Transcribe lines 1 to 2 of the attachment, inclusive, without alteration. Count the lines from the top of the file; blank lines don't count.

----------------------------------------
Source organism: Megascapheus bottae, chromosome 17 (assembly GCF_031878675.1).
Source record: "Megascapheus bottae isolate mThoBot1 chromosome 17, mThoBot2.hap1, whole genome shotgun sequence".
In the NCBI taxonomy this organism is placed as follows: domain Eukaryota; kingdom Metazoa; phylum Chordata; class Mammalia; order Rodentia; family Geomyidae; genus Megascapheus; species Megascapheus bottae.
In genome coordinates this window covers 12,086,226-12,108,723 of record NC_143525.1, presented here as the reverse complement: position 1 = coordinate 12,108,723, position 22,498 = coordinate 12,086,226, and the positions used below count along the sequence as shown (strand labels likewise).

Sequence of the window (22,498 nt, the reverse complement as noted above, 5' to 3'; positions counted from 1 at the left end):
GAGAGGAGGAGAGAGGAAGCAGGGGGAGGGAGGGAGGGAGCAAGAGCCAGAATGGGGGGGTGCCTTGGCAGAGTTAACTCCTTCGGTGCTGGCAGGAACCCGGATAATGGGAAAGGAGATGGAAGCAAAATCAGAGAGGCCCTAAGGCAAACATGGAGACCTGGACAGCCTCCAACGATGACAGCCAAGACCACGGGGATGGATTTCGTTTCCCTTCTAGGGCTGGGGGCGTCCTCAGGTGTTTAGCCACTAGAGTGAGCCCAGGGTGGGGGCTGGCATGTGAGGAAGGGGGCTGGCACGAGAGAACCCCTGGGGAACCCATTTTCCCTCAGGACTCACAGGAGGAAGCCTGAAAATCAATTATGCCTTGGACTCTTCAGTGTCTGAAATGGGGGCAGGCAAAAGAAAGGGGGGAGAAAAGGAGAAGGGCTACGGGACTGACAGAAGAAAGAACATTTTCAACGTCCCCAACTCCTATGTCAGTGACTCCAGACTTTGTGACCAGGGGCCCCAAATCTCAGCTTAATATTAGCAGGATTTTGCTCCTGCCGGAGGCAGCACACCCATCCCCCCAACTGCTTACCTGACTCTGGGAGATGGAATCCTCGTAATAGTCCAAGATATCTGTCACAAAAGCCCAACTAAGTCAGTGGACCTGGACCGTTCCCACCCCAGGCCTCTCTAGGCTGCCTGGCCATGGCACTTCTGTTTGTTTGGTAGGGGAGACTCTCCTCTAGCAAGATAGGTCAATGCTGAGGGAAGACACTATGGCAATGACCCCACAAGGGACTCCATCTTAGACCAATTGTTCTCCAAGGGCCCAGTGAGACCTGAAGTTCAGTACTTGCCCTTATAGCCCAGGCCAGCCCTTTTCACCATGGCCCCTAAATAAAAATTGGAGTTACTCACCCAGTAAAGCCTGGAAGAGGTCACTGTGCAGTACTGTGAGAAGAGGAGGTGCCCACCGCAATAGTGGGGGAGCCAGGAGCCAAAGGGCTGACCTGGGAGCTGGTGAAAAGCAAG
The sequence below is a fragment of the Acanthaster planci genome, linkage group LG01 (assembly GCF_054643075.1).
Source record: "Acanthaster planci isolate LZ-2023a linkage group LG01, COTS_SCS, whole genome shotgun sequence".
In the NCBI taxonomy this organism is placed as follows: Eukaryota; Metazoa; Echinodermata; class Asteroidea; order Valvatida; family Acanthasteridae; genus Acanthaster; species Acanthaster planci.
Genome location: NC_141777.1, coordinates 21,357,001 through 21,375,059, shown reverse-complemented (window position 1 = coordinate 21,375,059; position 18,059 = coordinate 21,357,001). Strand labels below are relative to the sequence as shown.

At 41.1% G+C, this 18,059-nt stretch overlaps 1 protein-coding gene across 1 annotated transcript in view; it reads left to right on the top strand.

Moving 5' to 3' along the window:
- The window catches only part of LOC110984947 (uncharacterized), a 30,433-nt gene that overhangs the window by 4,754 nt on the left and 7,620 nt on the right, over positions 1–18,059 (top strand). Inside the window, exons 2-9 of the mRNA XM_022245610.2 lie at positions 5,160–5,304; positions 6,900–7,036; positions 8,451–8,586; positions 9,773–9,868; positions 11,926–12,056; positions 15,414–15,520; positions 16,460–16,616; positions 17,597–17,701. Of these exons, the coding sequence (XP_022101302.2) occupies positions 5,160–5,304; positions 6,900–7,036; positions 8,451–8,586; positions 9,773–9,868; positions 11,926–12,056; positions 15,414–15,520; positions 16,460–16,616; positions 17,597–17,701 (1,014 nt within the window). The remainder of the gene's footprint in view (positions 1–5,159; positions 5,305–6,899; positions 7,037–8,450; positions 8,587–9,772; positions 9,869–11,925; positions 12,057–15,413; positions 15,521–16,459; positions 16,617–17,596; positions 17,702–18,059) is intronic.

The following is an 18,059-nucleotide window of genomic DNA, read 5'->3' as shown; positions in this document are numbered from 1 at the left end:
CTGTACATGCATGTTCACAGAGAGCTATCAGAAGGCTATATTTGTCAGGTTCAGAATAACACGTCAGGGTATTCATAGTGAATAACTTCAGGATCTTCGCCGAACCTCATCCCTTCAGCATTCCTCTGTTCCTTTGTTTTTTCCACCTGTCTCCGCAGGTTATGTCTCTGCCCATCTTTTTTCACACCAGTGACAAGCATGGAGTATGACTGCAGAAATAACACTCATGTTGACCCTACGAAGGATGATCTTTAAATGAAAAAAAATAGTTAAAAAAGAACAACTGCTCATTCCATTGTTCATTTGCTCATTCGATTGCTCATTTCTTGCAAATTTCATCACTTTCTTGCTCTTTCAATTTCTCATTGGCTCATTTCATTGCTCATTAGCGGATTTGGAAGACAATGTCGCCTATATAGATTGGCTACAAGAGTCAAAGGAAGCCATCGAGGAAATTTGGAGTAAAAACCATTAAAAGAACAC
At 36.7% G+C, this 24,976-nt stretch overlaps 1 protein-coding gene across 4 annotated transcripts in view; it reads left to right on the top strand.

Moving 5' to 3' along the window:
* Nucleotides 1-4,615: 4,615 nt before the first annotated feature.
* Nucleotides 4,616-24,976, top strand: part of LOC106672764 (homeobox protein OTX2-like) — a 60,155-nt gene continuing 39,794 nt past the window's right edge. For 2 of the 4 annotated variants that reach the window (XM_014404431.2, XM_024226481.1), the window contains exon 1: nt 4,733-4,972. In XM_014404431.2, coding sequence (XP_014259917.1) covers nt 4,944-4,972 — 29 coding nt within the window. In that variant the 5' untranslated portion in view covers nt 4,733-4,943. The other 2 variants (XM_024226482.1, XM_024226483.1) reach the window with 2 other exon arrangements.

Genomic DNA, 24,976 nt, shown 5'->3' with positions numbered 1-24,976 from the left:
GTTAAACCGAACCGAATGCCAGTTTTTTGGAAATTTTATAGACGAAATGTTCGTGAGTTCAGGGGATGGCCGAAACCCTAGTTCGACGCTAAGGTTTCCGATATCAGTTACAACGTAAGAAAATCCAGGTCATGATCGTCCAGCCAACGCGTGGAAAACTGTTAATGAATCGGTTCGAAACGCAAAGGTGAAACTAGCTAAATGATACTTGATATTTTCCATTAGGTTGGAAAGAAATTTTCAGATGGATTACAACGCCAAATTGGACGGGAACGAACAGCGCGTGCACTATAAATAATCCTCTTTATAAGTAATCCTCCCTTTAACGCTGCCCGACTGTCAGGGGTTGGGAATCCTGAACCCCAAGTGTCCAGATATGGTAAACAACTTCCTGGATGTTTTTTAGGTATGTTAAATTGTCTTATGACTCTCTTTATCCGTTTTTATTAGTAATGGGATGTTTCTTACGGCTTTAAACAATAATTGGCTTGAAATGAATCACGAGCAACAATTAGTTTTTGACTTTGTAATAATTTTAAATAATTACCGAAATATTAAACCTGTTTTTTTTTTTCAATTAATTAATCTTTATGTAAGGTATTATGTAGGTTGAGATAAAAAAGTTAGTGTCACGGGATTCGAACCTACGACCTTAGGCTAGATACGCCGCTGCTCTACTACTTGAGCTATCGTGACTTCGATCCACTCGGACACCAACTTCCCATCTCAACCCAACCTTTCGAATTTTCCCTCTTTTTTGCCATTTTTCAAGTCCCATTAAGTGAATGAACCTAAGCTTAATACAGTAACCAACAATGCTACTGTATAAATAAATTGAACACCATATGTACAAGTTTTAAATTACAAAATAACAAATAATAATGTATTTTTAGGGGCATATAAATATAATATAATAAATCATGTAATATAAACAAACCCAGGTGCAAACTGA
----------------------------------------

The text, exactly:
Source organism: Megascapheus bottae, chromosome 17 (assembly GCF_031878675.1).
Source record: "Megascapheus bottae isolate mThoBot1 chromosome 17, mThoBot2.hap1, whole genome shotgun sequence".